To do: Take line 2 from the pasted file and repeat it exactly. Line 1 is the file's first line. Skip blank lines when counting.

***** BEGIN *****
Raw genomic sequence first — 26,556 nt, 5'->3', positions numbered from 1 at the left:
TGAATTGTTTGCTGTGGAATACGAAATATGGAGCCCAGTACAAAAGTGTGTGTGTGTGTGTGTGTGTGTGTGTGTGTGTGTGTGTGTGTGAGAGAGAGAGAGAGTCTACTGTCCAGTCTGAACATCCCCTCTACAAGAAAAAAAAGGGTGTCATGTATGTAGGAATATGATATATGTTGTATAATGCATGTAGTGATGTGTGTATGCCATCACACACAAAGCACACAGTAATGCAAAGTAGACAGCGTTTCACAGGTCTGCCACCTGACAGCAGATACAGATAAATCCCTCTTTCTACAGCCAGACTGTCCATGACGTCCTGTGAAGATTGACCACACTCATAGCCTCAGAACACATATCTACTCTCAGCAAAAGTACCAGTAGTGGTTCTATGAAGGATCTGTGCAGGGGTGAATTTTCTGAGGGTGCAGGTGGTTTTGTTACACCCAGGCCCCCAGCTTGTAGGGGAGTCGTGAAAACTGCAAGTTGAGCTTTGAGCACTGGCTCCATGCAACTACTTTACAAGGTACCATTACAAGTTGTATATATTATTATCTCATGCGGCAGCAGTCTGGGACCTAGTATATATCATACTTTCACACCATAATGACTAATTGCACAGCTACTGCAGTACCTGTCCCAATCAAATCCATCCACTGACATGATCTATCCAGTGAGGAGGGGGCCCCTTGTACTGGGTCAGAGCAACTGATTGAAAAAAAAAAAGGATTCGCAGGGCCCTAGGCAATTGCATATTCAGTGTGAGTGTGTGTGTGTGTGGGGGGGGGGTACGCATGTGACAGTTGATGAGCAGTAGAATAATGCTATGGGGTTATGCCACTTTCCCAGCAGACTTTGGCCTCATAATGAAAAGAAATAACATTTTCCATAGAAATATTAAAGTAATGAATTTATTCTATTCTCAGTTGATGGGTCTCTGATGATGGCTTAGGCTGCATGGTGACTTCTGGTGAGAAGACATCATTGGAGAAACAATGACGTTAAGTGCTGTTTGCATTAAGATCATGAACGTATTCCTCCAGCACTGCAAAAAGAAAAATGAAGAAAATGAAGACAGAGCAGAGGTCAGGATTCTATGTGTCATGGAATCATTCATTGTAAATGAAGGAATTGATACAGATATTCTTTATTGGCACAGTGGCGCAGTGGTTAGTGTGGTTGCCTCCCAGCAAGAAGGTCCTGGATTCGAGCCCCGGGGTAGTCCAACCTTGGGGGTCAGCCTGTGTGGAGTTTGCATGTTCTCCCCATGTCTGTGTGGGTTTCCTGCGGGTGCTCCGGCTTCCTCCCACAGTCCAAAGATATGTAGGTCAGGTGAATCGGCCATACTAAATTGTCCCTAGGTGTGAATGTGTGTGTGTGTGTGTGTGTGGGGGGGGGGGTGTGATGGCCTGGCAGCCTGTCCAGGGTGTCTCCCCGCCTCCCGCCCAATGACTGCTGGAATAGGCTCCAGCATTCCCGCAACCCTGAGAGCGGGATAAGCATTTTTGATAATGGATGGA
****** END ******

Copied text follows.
TGAATTGTTTGCTGTGGAATACGAAATATGGAGCCCAGTACAAAAGTGTGTGTGTGTGTGTGTGTGTGTGTGTGTGTGTGTGTGTGTGTGAGAGAGAGAGAGAGTCTACTGTCCAGTCTGAACATCCCCTCTACAAGAAAAAAAAGGGTGTCATGTATGTAGGAATATGATATATGTTGTATAATGCATGTAGTGATGTGTGTATGCCATCACACACAAAGCACACAGTAATGCAAAGTAGACAGCGTTTCACAGGTCTGCCACCTGACAGCAGATACAGATAAATCCCTCTTTCTACAGCCAGACTGTCCATGACGTCCTGTGAAGATTGACCACACTCATAGCCTCAGAACACATATCTACTCTCAGCAAAAGTACCAGTAGTGGTTCTATGAAGGATCTGTGCAGGGGTGAATTTTCTGAGGGTGCAGGTGGTTTTGTTACACCCAGGCCCCCAGCTTGTAGGGGAGTCGTGAAAACTGCAAGTTGAGCTTTGAGCACTGGCTCCATGCAACTACTTTACAAGGTACCATTACAAGTTGTATATATTATTATCTCATGCGGCAGCAGTCTGGGACCTAGTATATATCATACTTTCACACCATAATGACTAATTGCACAGCTACTGCAGTACCTGTCCCAATCAAATCCATCCACTGACATGATCTATCCAGTGAGGAGGGGGCCCCTTGTACTGGGTCAGAGCAACTGATTGAAAAAAAAAAAGGATTCGCAGGGCCCTAGGCAATTGCATATTCAGTGTGAGTGTGTGTGTGTGTGGGGGGGGGGTACGCATGTGACAGTTGATGAGCAGTAGAATAATGCTATGGGGTTATGCCACTTTCCCAGCAGACTTTGGCCTCATAATGAAAAGAAATAACATTTTCCATAGAAATATTAAAGTAATGAATTTATTCTATTCTCAGTTGATGGGTCTCTGATGATGGCTTAGGCTGCATGGTGACTTCTGGTGAGAAGACATCATTGGAGAAACAATGACGTTAAGTGCTGTTTGCATTAAGATCATGAACGTATTCCTCCAGCACTGCAAAAAGAAAAATGAAGAAAATGAAGACAGAGCAGAGGTCAGGATTCTATGTGTCATGGAATCATTCATTGTAAATGAAGGAATTGATACAGATATTCTTTATTGGCACAGTGGCGCAGTGGTTAGTGTGGTTGCCTCCCAGCAAGAAGGTCCTGGATTCGAGCCCCGGGGTAGTCCAACCTTGGGGGTCAGCCTGTGTGGAGTTTGCATGTTCTCCCCATGTCTGTGTGGGTTTCCTGCGGGTGCTCCGGCTTCCTCCCACAGTCCAAAGATATGTAGGTCAGGTGAATCGGCCATACTAAATTGTCCCTAGGTGTGAATGTGTGTGTGTGTGTGTGTGTGGGGGGGGGGGTGTGATGGCCTGGCAGCCTGTCCAGGGTGTCTCCCCGCCTCCCGCCCAATGACTGCTGGAATAGGCTCCAGCATTCCCGCAACCCTGAGAGCGGGATAAGCATTTTTGATAATGGATGGA